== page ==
Book/Music/Lyrics: Willy Russell
Director: Bob Tomson &Bill Kenwright
Reviewer: Sarah O’Toole
“And do we blame superstition for what came to pass? Or could it be what we have come to know as class?”
Even 28 years since this line was first said out loud on a stage, Willy Russell’s long running musical hit, still strikes a chord with its audiences. Who knew that the problems facing his protagonists when he wrote the show in the 80s would be just as poignant and topical nearly three decades later?
The story of twins, separated at birth and growing up unaware that they are brothers has become as well known in British musical theatre as The Phantom of the Opera and Les Misérables and packs just an emotional punch as them too!
Bob Thomson and Bill Kenwright have fashioned a theatrical hit, from its simple staging which help magnify the cast’s strong performances, the current touring cast is something to behold. From Tracey Spencer’s slightly mad Mrs Lyons to Daniel Taylor’s towering and bullish Sammy – this is ensemble performance at its finest and you can tell that the cast love every minute even from Blood Brothers stalwarts Graham Martin (Policeman and Teacher) and Tim Churchill (Mr Lyons) they give their all on stage.
Holding the fort is Maureen Nolan as Mrs Johnstone who despite being a little wobbly and out of time in the first act, pulls in a performance of great emotional weight and magnitude in the second act, her finale of ‘Tell Me It’s Not True’ being truly heartbreaking. Olivia Sloyan is superb in the rôle of young and leggy Linda, fresh and delightful managing to find real depth to the character.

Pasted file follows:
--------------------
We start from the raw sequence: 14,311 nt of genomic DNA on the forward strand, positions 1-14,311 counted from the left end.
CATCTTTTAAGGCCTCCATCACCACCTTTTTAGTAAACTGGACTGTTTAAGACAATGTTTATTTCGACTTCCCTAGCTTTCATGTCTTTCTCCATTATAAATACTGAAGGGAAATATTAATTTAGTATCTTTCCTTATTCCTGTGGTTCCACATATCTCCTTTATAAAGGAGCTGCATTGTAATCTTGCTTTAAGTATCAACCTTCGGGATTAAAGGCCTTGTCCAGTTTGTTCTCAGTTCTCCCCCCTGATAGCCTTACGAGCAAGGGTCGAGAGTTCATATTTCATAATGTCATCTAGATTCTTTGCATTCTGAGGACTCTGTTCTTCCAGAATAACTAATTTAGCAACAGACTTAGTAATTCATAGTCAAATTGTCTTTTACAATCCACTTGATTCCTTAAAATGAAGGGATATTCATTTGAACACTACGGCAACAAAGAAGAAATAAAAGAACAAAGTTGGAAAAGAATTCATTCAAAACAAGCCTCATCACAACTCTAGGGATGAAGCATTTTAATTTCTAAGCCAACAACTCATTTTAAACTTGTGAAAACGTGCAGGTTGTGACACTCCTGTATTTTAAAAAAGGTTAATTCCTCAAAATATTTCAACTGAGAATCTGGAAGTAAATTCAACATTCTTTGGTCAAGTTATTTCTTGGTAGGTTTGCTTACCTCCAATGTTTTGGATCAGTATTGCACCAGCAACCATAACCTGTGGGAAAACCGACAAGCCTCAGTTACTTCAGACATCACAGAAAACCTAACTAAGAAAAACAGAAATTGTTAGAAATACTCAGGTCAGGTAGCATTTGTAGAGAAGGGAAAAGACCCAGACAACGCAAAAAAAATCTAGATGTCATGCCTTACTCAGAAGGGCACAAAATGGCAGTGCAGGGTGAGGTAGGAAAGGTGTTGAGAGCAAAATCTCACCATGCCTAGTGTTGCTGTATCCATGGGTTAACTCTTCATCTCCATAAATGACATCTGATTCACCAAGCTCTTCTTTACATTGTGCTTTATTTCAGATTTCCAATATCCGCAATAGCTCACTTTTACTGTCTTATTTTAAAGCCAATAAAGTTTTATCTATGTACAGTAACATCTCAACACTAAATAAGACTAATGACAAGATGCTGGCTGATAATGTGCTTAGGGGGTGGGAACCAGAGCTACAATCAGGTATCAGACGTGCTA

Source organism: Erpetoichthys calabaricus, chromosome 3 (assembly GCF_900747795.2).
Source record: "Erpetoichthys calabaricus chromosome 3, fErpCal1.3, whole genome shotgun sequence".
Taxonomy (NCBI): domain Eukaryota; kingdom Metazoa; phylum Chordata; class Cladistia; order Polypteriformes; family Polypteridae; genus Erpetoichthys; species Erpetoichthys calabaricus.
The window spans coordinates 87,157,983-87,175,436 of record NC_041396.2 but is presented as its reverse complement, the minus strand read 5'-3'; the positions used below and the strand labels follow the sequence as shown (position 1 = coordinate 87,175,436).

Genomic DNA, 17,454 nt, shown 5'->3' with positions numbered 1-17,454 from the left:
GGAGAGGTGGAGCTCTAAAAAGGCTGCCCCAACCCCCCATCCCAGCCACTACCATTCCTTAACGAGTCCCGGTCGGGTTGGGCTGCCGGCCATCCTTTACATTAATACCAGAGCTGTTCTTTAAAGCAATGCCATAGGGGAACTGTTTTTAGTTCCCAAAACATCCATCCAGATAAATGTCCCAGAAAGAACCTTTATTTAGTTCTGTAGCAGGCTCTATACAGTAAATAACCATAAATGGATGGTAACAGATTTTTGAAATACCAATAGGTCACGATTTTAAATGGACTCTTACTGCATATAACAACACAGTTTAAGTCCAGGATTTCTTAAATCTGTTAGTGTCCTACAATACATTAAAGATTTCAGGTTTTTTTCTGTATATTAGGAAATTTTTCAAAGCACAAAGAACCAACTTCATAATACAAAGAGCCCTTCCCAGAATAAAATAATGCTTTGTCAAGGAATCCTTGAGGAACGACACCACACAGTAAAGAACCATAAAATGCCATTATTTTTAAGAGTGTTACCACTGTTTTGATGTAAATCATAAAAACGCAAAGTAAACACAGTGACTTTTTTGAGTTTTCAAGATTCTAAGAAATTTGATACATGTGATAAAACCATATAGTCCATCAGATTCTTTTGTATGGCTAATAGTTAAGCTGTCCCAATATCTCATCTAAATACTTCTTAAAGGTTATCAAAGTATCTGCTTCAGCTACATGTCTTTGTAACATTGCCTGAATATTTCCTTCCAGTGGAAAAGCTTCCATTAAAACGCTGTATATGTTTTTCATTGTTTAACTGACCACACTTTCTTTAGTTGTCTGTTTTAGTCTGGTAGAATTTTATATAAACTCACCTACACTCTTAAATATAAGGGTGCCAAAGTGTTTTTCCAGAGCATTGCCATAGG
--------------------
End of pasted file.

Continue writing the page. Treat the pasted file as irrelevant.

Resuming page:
Joining the cast once again is Mark Hutchinson as Eddie – a part he has played all over the world, and its clear to see why he is a fan favourite, he is delightfully naive as the twin given away to better surroundings. In the rôle of Mickey is Sean Jones who has played the rôle for over ten years, here he is as fresh faced and as energetic as when he first stepped into the rôle, and manages to find things to keep the rôle fresh and as heartbreaking as ever.
But the show is completely stolen by Warwick Evans, here is an actor that doesn’t force the presence of the character, but his relaxed persona proves a powerhouse of menace and draws you in even more into this tragic tale.
Beautifully lit by Mark Howet which adds a layer of impending doom to the story and with some fresh new touches here and there help bring around rapturous standing ovation and with not a dry eye in the house Blood Brothers yet again proves what a hit it is.